Books of the New Testament
The Gospels and Acts:
- Romans, I Corinthians, II Corinthians, Galatians, Ephesians, Philippians, Colossians, I Thessalonians, II Thessalonians, I Timothy, II Timothy, Titus, Philemon, and Hebrews.
The General Epistles:
The New Testament is comprised of 27 separate works: the four narratives of Jesus Christ's ministry, called "Gospels"; a narrative of the Apostles' ministries, which is also a sequel to the third Gospel, written by Luke; twenty-one early letters, commonly called "epistles" in Biblical context, which were written by various authors and consisted mostly of Christian counsel and instruction; and an Apocalyptic prophecy, which is also technically the twenty-second epistle.
Each of the Gospels narrates the ministry of Jesus Christ. The traditional author is listed after each entry. Modern scholarship differs on precisely by whom, when, or in what original form the various gospels were written.
- The Gospel of Matthew, traditionally by the Apostle Matthew, son of Alphaeus.
- The Gospel of Mark, traditionally by the Apostle Mark, who wrote down the narrative given by the Apostle Peter.
- The Gospel of Luke, traditionally by the Apostle Luke, who wrote down the narrative given by the Apostle Paul, who was formerly called Saul.
- The Gospel of John, traditionally the Apostle John, son of Zebedee.
The Acts of the Apostles, also called the Book of Acts or just Acts, is a narrative of the Apostles' ministry after Christ's death and a sequel to the third Gospel. Holy Tradition, as well as style, phraseology, and other evidence, say that Acts and Luke have the same author, the Apostle Luke. Luke wrote down his narrative from the words of the Apostle Paul, with whom he traveled to Rome.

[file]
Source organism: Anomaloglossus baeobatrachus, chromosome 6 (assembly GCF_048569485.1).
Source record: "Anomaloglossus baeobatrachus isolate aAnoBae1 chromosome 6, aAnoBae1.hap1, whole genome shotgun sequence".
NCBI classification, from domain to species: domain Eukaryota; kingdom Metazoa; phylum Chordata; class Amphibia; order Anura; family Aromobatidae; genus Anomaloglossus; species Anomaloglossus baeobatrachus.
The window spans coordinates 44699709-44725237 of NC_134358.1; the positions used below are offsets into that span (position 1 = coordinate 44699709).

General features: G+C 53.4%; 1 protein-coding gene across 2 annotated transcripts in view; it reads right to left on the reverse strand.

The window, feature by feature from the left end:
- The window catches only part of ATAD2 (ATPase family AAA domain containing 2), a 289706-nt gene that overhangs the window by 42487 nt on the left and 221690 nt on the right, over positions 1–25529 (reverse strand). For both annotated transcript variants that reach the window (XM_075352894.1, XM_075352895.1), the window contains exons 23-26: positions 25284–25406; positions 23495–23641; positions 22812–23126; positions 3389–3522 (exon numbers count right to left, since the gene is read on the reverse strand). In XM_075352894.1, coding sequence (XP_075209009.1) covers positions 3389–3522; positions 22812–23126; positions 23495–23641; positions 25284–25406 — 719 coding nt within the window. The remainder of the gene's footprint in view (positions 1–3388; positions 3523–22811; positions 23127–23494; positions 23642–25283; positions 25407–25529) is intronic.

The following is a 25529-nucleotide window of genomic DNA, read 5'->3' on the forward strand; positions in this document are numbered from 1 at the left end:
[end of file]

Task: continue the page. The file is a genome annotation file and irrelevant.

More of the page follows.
The Pauline Epistles constitute those epistles traditionally attributed to Paul, though his authorship of some is disputed (such as Hebrews, which is oft attributed to Paul, though there was a debate even in the Early Church about its authorship). They consist mostly of moral counsel and behavioral instruction, though they do include other elements as well. Paul appears to have dictated the epistles to a scribe and some specifically mention his habit of appending a salutation in his own handwriting.
The General or Catholic Epistles are those written to the church at large ("catholic" in this sense simply means "universal").
- Epistle of James, traditionally by James the Just, brother of Jesus and Jude Thomas.
- I Peter and II Peter, traditionally by the Apostle Simon, called Peter.
- I John, II John, and III John, traditionally by the Apostle John, son of Zebedee.
- Jude, traditionally by the Apostle Jude Thomas, brother of Jesus and James.
The Book of Revelation often called just Revelation, traditionally by the Apostle John, son of Zebedee. Revelation is sometimes called The Apocalypse of John. It is the only book of the New Testament which is not read during Orthodox church services, because of various reasons such as its capacity for misinterpretation.
New Testament Apocrypha